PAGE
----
Swami Vivekananda’s second visit to London between April and December 1896 was of crucial importance not only to the renewal of his efforts at the heart of the Empire but also in further cementing and deepening his ties—as Master with one of his chief disciples—Margaret Noble.
In her seminal review of the Master’s life, Margaret as Sister Nivedita later described this phase simply and yet with rare depth, insight and emotion. She grasped and expressed in a condensed, power-packed format the essence of these last months before Swamiji’s tumultuous return to the Indian shores. In the West, she wrote, ‘the Swami had revealed himself to us as a religious teacher only. Even now, it needs but a moment’s thought and again one sees him in the old lecture-room, on the seat slightly raised above his class, and so enthroned, in a Buddha-like calm, once more in a modern world is heard through his lips, the voice of the far past.”
During these months, the West, as Margaret saw it, perceived ‘the Swami not only as a great patriot’, though that too flashed across at times, but more as an apostle of Hinduism. And core of the Master’s teaching, as witnessed and internalised by her during this period were, ‘renunciation, the thirst after freedom, the breaking of bondage, the fire of purity, the joy of the witness, (and ) the mergence of the personal in the impersonal…’ Margaret’s tapasya on all these fronts and heights was to begin, in effect, simultaneously from this period onwards. It is thus that it requires more than a passing glance.
Swamiji’s work in London appeared to have suffered after he left for India in December 1896. The absence to even a ‘minimal organisation’to support the herculean efforts of ‘Kali’ Swami Abhedananda (1866-1939) there compounded the problems and pitted the nascent movement against great odds. This is not to say that Swamiji had not anticipated such an eventuality, writing from London to the ardent Alasinga Perumal (1863-1909) in October 1896, he observed that ‘as soon as I leave, most of this fabric will tumble.
The letter also contained the man-making, nation-building formula, strength, manhood, Kshatra-Virya + Brahma Teja was what was needed for a grand and lasting awakening. A nation in the throes of self-forgetfulness, a youth superficially looking outward for self-fulfilment needed this divine formula of regeneration then as now. Coming back to the work in London, it enabled Swamiji—as the indefatigable chronicler of his Western initiative Marie Louise Burke (1911-2004), was to write—to mine ‘three jewels, there “lion-souls”who were to play decisive parts in ‘his world mission’ and among them, perhaps the most notable’was Margaret Noble, later Sister Nivedita, (The other two were Captain James Sevier and Mrs. Sevier, both self-abnegating founding pillars of the Advaita Ashrama in the Himalayan heights).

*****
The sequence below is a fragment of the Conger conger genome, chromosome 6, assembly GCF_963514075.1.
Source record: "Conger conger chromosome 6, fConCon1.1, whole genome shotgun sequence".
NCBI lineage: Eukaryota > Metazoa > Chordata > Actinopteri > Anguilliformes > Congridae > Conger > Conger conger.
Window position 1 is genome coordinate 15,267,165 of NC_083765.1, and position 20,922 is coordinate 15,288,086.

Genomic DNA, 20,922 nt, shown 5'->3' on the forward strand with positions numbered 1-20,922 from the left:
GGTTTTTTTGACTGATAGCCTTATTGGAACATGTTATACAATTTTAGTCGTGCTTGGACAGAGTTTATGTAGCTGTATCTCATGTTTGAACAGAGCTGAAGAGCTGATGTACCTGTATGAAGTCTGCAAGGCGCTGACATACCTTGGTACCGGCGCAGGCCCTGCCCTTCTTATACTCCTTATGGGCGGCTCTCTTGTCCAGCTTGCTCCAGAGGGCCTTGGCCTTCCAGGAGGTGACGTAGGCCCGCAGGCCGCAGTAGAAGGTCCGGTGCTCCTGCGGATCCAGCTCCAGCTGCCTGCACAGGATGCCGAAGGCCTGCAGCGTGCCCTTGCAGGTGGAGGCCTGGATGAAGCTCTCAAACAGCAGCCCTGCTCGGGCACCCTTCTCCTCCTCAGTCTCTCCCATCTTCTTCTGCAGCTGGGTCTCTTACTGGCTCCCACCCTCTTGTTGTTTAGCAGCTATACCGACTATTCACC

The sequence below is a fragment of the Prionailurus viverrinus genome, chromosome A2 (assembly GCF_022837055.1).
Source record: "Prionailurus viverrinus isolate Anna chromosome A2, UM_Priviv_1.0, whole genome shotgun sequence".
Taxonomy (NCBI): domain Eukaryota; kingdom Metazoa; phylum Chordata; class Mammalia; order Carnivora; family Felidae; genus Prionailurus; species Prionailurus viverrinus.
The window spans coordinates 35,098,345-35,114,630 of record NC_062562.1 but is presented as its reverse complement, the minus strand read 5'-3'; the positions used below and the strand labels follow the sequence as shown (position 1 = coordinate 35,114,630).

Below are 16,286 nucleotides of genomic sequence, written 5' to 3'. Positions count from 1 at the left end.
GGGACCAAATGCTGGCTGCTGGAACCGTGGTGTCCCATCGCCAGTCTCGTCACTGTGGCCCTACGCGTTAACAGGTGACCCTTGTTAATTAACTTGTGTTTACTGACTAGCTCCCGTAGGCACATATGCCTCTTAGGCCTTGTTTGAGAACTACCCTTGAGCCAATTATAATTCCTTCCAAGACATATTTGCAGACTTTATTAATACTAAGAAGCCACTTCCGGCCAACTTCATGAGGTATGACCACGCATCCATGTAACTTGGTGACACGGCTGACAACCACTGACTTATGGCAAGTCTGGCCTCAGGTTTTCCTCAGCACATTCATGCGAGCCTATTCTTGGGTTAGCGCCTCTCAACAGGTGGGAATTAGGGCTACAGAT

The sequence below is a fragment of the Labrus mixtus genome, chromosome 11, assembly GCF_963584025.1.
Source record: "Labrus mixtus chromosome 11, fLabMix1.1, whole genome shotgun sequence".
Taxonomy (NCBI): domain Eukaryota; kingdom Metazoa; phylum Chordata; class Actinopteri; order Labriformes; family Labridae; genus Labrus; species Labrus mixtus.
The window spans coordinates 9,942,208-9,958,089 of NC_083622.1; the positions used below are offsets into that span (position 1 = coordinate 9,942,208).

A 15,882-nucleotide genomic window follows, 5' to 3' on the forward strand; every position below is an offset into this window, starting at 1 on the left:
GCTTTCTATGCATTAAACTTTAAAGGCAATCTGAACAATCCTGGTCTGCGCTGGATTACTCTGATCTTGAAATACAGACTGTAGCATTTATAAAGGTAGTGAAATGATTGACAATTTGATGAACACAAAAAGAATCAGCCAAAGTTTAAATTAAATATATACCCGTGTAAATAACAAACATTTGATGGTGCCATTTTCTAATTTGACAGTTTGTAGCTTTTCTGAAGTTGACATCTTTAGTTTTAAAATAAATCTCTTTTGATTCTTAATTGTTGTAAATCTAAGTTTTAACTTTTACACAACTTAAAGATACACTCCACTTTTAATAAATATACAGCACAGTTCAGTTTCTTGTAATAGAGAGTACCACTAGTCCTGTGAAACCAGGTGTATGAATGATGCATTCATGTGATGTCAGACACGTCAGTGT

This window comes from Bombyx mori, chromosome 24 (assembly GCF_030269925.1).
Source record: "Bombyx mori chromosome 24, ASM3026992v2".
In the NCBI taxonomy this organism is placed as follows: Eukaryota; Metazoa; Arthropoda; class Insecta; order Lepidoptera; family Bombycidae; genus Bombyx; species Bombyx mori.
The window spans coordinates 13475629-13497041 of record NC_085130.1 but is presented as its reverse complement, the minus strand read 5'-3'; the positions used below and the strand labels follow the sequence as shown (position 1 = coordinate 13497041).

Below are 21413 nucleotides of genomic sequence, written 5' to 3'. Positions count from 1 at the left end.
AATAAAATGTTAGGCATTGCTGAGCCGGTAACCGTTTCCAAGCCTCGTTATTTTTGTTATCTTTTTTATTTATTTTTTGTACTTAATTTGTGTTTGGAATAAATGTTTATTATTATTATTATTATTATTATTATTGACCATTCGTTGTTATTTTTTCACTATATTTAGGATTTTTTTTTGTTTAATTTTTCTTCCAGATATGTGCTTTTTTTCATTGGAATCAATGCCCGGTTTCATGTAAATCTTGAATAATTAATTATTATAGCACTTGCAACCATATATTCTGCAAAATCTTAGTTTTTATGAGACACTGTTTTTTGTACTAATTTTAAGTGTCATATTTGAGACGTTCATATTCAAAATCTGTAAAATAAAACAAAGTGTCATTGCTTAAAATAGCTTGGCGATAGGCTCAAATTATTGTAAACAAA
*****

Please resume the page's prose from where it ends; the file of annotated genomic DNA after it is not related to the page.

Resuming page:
To be fair, the London work was not all that nugatory and did leave a lasting impression and effect. Its ripples were felt and witnessed by none less than Bipin Chandra Pal (1858-1932) one of the principal trend-setter of the nationalist politics in the Swadeshi era, when he visited London in the late 1890s. Writing in 1899, Pal noticed the marked influence that Swami Vivekananda exerted everywhere (in England). In many parts of England, wrote Pal, Í have met with men who deeply regard and venerate Vivekananda… Vivekananda has opened the eyes of a great many her and broadened their hearts (and ) owing to his teaching, most people here now believe firmly that wonderful spiritual truths lie hidden in the ancient Hindu scriptures. The other effect that struck Pal in England owing to the spread of Vivekananda’s doctrines was the secession of many hundreds of people from Christianity and the growth of reverence and eagerness among the educated to listen to ‘any religious or spiritual truths, if they belong to India. In spite of a mountain of difficulties an attitudinal shift in seed form towards India, her knowledge and her people had been generated through Swamiji’s efforts in London.
Margaret’s awakening had begun in right earnest, the god within had begun stirring so to say. She could already witness her Master grappling with the ignorance he pronounced to be the root of misery and in this effort his compassion, seemed to her to be as vast, as profound and as long-enduring as that of the Avalokiteswara, reaching out beyond boundaries, races and continents. Ín his class, in his teachings’, wrote Margaret referring to ‘The Message of the Guru, ‘his one longing seemed to be for the salvation of men from ignorance. Such love, such pity, those who heard him never saw elsewhere. To him, his disciples were his disciples. There was neither Indian nor European there.’
This was the phase (April-December1896) then that spiritually established the Master-Disciple relationship, and a look at its deeper dimensions as described and realised by Sister Nivedita herself is called for, perhaps in order to understand the underlying truths of her role in her Master’s work for India.